The 2006 Breeders' Cup Sprint
Fourteen horses entered the starting gate at Churchill Downs for the sixth race on November 4, 2006. They were about to travel three-quarters of a mile on the main track, and the journey would take a little over one minute.
The prize awaiting them was the Breeders' Cup Sprint, a Grade I race that had been part of the big event since its inception in 1984. No one had won the Sprint more than once, and there would be no repeat champion in 2006. Silver Train, the reigning champion, was not in the field this time around, and the public saw his successor being Henny Hughes.
Riding a three-race winning streak into the Sprint, Henny Hughes had beaten Silver Train in Belmont Park's Grade I Vosburgh Stakes in early October. No one saw him losing here, and the confidence in was so high that many horses in the field were at double-digit odds come post time.
One of them was a California-bred named Thor's Echo, who had not won a race in over a year and had only won a handful in his career. Even so, he had been a pretty consistent horse, routinely showing up in the minor awards from the start of his time at the races. In fact, he had been the runner-up in three of his last four starts. He was part of the exacta in the Group I Golden Shaheen that spring, and later took second in the Grade I Ancient Title Stakes four weeks before the Sprint. At the very least, Thor's Echo came into Kentucky with some class, even if he was not seen as a contender for the win.
When the bell rang and the field exited the gate, Attila's Storm wanted the early lead and got it. Reunited with jockey Corey Nakatani, Thor's Echo exited from the rail position well and in a matter of seconds moved up to third while being roughly a length behind the leaders. That was nothing new with Thor's Echo, who had a history of being in early contention before the Sprint. As for Henny Hughes, he was well off the pace, which was something he was not accustomed to so early in a race.
After a :21 2/5 opening split, Attila's Storm had a narrow lead over Bordonaro entering the far turn. Nakatani found an opening on the outside and guided Thor's Echo to it. With the possibility of being trapped along the rail now eliminated, the duo got going around the turn to draw even with Attila's Storm and Bordonaro while they turned into the stretch. With Nakatani urging him, Thor's Echo took the lead before coming to the furlong pole. Henny Hughes was out of it, having nothing left to challenge for the win. Several others in the field did their best, but the day belonged to Thor's Echo.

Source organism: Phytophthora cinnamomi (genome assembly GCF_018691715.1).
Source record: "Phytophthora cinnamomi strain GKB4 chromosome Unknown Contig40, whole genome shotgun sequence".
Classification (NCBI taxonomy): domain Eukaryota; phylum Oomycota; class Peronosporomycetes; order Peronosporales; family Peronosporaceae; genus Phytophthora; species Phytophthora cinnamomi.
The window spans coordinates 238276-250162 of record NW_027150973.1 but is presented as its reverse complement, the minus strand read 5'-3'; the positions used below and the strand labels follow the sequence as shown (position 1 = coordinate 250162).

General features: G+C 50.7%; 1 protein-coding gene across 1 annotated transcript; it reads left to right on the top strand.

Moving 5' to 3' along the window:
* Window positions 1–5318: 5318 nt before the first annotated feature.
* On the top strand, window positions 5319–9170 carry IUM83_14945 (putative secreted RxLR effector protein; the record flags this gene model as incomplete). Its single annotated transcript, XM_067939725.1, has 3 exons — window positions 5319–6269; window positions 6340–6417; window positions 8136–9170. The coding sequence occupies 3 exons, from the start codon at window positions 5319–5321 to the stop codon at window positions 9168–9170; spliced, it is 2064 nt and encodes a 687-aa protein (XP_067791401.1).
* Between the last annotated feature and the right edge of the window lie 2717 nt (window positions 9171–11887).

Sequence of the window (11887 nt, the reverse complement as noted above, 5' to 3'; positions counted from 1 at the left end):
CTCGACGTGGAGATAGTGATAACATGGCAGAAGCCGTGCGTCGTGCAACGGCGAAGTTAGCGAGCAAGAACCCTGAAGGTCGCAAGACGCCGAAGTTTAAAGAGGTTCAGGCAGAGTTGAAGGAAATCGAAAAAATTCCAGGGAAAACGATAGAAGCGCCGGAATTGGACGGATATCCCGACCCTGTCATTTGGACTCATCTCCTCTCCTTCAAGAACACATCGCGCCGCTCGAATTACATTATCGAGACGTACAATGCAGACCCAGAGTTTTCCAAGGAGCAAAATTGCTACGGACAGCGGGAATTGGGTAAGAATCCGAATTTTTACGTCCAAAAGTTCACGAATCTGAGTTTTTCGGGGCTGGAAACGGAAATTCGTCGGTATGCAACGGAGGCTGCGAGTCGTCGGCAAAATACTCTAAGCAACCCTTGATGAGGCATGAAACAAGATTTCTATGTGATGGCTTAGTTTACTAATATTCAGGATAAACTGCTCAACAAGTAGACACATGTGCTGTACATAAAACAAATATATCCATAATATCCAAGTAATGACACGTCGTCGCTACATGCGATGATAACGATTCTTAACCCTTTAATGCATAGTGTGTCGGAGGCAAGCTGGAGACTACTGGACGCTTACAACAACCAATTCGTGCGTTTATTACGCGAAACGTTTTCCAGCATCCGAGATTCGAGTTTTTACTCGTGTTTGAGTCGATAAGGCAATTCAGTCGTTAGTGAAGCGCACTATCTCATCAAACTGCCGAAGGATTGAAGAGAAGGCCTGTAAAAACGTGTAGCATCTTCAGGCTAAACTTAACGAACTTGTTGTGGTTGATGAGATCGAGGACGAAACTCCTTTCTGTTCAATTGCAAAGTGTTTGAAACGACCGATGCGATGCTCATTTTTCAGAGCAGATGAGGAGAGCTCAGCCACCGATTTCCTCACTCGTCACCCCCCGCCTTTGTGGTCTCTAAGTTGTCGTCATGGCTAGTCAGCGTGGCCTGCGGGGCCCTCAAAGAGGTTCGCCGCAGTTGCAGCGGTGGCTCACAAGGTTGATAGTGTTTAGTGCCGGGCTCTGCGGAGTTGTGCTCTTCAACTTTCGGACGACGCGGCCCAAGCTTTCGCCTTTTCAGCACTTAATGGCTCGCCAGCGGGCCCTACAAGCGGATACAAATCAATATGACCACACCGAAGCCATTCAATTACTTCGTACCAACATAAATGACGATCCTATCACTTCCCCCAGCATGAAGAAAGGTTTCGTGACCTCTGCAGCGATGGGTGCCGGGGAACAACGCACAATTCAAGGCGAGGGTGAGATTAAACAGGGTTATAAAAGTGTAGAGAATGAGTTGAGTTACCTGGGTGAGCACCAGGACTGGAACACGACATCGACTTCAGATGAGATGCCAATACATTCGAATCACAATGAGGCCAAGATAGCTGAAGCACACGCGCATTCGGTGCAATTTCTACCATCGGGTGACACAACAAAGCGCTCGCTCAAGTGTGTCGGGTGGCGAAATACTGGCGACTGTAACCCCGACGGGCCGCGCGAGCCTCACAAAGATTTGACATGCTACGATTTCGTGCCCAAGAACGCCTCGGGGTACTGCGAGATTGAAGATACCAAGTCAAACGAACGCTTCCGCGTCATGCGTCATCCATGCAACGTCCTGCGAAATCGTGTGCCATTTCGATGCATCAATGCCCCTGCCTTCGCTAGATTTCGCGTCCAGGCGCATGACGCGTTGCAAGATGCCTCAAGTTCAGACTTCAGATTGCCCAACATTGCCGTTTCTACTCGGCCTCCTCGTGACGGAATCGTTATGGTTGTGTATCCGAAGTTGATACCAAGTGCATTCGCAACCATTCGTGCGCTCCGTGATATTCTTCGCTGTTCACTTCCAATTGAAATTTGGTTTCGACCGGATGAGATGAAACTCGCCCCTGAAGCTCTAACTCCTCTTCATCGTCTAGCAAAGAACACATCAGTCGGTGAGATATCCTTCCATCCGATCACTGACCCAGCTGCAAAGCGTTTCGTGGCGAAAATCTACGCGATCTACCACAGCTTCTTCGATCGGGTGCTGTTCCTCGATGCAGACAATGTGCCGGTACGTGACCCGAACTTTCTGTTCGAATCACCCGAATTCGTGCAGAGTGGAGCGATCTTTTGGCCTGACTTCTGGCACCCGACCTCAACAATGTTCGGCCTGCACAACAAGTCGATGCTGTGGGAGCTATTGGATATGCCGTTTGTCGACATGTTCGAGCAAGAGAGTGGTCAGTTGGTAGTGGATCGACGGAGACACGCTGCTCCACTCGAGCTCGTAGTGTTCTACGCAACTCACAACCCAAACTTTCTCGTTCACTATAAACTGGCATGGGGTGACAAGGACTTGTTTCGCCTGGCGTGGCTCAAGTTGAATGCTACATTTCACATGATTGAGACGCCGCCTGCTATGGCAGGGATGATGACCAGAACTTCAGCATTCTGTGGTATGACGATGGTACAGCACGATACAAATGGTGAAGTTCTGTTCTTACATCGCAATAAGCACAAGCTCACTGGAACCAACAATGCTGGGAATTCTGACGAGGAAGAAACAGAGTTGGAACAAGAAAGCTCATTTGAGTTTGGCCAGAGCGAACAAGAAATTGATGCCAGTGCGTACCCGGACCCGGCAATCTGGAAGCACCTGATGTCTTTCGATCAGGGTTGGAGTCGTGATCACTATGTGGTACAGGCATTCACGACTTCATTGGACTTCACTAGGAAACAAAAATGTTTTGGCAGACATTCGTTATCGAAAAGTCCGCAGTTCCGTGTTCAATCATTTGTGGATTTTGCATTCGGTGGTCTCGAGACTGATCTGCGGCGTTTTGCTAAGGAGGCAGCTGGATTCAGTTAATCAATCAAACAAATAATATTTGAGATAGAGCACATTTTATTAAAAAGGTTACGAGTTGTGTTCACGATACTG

He came to the wire in 1:08.80 for the biggest win of his career, and he gave trainer Doug O'Neill his first Sprint title and Nakatani his fourth. Thor's Echo also achieved a measure of revenge by beating Bordonaro, who Thor's Echo concluded 2006 with another Grade I win by taking Laurel Park's Frank J. De Francis Memorial Dash, but the highlight of the year was unquestionably the Breeders' Cup Sprint.
There was also a couple of pieces of history that Thor's Echo collected thanks to that victory. First, the gelding earned the distinction of being the second Cal-bred to win a Breeders' Cup event. Tiznow had been the first when he captured the Classic in 2000, and now Thor's Echo was a part of that group.
And the Sprint helped make Thor's Echo a divisional champion twice. When the California Thoroughbred Breeders' Association Awards for the 2006 season were held, Thor's Echo was honored as the year's top Cal-bred Sprinter. He was a winner at the Eclipse Awards, too, for he was named Champion Sprinter at the ceremony. That made him only the third Cal-bred to take home an Eclipse, joining Snow Chief (1986) and Tiznow (2000, 2001) in that category. With that one win, Tiznow became a member of some rare company.
Before he entered the Sprint, Thor's Echo had won several minor stakes earlier in his career. He was not without class come the autumn of 2006, but he reached the top level of racing when he added a Grade I to his credentials. And it was not just any Grade I. It was the biggest race for sprinters.
He took on a field consisting mostly of graded stakes winners, including multiple Grade I titlists, and got his first graded stakes victory by doing so. It was his greatest moment.
On any given day, a horse can stand at the top of his division. It is even more fun when that horse is an underdog. Given his more than 15-1 odds in the Breeders' Cup Sprint and the fact he had not won a graded stakes race before, Thor's Echo literally defied the odds to win the highest honors in both California and American racing.